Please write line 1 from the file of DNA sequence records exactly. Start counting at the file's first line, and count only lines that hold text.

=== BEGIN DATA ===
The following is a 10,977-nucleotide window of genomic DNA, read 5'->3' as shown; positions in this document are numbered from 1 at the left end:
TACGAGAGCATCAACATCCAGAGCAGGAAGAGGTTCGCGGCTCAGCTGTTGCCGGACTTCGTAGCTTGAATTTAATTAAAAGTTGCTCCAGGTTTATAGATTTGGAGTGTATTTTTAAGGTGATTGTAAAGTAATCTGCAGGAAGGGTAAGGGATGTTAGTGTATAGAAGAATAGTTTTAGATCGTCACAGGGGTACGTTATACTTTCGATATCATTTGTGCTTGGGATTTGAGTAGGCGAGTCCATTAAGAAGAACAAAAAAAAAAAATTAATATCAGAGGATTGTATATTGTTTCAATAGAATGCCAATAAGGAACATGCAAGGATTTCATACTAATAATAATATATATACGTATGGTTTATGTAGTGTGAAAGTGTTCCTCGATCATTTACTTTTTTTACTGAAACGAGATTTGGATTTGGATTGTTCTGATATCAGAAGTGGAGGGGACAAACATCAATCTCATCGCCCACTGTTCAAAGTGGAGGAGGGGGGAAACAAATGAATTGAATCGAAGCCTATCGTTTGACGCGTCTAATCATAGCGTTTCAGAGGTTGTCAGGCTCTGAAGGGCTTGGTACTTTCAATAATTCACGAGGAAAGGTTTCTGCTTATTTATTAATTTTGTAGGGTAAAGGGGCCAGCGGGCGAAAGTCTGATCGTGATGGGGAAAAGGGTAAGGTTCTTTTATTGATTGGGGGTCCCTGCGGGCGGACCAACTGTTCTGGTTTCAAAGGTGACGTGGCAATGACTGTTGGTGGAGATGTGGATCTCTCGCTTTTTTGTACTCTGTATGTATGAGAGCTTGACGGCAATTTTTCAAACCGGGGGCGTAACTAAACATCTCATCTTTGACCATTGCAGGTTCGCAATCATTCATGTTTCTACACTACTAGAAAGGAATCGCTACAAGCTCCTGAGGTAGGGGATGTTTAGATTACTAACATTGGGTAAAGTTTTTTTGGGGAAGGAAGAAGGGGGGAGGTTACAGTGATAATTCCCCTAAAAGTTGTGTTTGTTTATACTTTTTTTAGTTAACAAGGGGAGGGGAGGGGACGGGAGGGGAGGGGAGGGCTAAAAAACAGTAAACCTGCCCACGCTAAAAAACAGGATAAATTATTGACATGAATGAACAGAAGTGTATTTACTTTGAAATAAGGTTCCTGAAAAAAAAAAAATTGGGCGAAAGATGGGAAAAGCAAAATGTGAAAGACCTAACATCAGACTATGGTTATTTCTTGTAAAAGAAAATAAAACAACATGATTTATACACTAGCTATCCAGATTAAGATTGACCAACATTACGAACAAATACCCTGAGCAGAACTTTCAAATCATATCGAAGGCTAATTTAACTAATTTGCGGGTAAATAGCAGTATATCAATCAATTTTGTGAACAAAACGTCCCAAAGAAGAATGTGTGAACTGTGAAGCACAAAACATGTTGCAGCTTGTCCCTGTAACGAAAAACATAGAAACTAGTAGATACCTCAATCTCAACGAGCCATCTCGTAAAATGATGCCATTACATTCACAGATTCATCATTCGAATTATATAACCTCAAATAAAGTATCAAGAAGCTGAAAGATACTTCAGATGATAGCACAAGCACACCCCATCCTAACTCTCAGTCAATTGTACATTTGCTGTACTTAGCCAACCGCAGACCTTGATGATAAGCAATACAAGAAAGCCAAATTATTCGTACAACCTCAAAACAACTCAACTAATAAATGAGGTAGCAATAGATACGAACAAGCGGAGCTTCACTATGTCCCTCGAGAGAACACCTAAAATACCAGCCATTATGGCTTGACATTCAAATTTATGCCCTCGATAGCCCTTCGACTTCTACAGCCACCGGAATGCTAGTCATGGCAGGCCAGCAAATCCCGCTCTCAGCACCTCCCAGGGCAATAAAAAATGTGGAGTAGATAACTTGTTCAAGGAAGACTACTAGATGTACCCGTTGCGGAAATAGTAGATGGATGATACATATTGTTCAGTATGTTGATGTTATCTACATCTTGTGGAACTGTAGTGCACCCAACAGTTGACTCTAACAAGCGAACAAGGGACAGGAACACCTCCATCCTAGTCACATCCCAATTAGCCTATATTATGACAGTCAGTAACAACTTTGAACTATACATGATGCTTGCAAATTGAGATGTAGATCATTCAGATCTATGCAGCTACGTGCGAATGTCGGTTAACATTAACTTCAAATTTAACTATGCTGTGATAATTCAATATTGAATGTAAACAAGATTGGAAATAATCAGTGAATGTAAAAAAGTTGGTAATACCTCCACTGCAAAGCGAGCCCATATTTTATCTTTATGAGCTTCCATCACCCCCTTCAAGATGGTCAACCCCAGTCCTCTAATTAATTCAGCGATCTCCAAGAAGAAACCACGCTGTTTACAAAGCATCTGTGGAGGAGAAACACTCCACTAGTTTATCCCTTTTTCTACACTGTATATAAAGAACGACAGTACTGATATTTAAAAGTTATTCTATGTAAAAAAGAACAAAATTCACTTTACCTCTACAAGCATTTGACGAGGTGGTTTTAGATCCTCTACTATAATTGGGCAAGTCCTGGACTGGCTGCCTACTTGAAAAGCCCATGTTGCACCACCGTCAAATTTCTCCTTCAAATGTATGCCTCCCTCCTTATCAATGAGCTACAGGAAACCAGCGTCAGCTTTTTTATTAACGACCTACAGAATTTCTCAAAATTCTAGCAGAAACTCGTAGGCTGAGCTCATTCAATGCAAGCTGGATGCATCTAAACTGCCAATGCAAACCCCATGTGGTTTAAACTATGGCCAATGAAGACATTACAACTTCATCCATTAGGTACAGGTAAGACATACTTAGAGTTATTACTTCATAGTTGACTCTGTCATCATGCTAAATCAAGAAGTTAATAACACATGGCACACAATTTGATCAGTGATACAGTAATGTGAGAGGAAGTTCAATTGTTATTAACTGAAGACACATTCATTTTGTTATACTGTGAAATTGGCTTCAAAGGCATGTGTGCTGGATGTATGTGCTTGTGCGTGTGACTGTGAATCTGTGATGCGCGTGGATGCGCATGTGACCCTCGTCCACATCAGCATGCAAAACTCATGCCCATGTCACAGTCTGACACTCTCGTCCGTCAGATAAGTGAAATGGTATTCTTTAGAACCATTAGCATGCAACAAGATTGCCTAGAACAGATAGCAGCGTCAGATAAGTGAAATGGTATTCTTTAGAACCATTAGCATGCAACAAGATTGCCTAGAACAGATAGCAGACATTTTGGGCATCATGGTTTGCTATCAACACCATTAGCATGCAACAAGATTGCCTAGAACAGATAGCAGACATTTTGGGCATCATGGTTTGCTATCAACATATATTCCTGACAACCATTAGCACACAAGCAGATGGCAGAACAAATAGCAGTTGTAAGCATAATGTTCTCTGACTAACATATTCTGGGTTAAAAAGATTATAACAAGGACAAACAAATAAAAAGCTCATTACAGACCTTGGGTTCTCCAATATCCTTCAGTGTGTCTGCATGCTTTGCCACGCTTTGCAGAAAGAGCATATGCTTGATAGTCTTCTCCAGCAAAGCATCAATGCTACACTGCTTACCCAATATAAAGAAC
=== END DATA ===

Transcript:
The following is a 10,977-nucleotide window of genomic DNA, read 5'->3' as shown; positions in this document are numbered from 1 at the left end: